Most Americans view Iran as a wild-eyed fanatic Muslim country out to spread terror throughout the Middle East, and with a deep hatred for the United States. The truth however is a bit more complicated. With the continuing dysfunctional relationship between two nation-states that in other circumstances would be close allies, perhaps a look into the history between the two countries is worth a look and will reveal a way forward for them to find common ground.
A Short History
The history of Iran, commonly known as Persia until the middle of the twentieth century, is of an ancient ethnic and political culture with a continuous history dating back to 7,000 BC. It was not until the first wave of the Iranic people from the steppes of Central Asia that the Persian culture did take on the distinctive feature of the common Iranian population at the beginning of the Iron Age. While Iran was a major empire in antiquity, the invasions by other empires at times reduced Iran to subject status, but the cultural and linguistic identity of the Iranian people prevailed, and the culture of the Iranian people was not lost.
The Muslim conquest of Iran (633 AD to 654 AD) is a major turning point in Iranian history. While the Muslim religion took hold, it served to reinforce Iranian culture when Islamization occurred. Before, the culture had been torn between several different religions. While the Sunni branch of Islam was dominant in Iran up to the sixteenth century; with the martyrdom of Hussain ibn Ali ibn Abi Talib in the battle of Karbala, the people of Iran began to shun the Sunni branch of Islam and became followers of the Shia.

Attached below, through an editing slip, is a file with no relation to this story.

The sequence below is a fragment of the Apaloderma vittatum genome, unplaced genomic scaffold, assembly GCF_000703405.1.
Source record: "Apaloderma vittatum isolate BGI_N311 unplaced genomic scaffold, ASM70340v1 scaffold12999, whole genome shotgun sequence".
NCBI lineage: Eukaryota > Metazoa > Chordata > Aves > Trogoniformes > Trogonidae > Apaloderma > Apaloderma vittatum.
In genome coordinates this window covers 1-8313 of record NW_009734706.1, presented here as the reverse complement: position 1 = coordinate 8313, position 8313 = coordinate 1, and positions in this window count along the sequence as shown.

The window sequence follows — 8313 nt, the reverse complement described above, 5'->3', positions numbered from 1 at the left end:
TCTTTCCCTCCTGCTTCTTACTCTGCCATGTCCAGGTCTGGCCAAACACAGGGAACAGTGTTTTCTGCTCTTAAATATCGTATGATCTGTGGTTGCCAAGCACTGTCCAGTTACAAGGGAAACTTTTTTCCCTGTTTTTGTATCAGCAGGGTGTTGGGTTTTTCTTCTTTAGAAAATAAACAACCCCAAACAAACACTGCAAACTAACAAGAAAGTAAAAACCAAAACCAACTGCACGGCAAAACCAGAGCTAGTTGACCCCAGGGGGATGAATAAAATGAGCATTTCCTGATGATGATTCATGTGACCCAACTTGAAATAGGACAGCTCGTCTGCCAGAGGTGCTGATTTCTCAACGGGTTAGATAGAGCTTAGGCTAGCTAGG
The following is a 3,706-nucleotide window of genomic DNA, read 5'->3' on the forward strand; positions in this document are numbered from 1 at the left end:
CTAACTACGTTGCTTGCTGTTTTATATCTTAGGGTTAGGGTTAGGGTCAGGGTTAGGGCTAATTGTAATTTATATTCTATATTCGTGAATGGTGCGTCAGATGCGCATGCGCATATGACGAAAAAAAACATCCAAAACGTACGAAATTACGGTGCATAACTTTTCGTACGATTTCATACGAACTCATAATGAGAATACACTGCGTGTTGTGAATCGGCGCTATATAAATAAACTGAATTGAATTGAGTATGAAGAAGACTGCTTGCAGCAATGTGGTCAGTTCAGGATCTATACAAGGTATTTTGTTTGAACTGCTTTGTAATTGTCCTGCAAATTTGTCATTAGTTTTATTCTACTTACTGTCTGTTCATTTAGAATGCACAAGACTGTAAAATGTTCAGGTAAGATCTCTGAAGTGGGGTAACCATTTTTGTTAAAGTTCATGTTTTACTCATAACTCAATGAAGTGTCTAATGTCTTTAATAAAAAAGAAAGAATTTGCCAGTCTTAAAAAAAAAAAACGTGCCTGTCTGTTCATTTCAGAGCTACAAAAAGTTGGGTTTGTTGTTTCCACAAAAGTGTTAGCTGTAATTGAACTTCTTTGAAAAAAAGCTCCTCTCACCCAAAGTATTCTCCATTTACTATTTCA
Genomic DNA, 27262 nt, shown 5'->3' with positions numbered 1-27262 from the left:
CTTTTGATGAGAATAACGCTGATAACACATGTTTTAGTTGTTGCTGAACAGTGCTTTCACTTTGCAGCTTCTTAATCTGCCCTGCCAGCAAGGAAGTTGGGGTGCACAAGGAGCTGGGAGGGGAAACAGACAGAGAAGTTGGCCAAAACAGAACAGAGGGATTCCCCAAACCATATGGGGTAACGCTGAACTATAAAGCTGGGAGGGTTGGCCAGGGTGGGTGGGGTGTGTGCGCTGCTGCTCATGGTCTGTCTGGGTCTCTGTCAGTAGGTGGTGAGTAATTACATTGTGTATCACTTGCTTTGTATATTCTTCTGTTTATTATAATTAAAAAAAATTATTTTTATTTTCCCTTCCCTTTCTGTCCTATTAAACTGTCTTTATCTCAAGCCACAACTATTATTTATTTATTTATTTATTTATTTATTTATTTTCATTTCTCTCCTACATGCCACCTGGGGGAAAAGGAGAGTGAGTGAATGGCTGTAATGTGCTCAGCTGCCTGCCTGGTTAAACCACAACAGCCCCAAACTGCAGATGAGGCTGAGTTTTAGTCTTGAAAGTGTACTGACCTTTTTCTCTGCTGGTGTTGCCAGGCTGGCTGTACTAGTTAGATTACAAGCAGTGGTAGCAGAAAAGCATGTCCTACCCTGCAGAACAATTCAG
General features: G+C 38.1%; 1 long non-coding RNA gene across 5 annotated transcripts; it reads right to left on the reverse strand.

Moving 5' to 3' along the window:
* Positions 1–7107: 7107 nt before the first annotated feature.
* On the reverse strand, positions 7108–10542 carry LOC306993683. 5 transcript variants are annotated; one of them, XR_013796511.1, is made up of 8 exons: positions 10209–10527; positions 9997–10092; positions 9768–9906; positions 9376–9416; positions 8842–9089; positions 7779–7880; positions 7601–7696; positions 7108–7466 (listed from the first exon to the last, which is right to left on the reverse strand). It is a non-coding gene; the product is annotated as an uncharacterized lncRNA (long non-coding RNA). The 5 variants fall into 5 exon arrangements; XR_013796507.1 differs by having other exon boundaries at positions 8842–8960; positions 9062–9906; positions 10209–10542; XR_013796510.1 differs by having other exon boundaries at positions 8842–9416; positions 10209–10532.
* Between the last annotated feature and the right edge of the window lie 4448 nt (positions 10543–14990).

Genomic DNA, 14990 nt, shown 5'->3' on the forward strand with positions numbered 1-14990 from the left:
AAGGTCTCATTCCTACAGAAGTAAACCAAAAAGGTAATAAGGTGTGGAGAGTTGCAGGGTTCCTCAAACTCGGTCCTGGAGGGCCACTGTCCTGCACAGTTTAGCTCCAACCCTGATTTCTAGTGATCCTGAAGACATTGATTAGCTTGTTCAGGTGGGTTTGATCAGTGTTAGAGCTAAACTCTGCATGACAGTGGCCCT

American Involvement in Iranian Affairs
Iran was officially neutral during World War II but was invaded by England and Russia. The invasion was caused by Russian and English concern over the Shah of Iran’s friendly demeanor to Nazi Germany. The major land route used to supply Russia by both England and the United States went through Iran. Both countries were concerned that the ruler of Iran, Reza Shah, would cut the supply lines between England and Russia due to his Nazi sympathies and his hostility to both Russia and England. The invasion began on August 25 and ended on September 17, 1941. Reza Shah was exiled by the British and died in South Africa in 1944. His son Mohammed Reza Pahlavi became the Shah of Iran in September of 1941. It was at the beginning of the entry of the United States into World War II that Washington became involved in Iranian geopolitics.
With Russian military forces fending off the Nazi German invasion in 1941 and the German offensive in southern Russia in 1942, the United States knew that its ally needed every soldier it could field against the German Army. So, beginning in 1942, the United States began to deploy troops to Iran to allow for the re-deployment of Russian and British military forces elsewhere. In the end, over 30,000 U.S. military personnel would be stationed in Iran during the war. However, it must be noted that the priority given to transporting supplies to Russia greatly hindered Iranian economic life by the United States monopolizing the road infrastructure and giving little thought to the use of the supply roads for local and internal Iranian commerce. This caused a great deal of animosity between the Iranian people and U.S. military forces.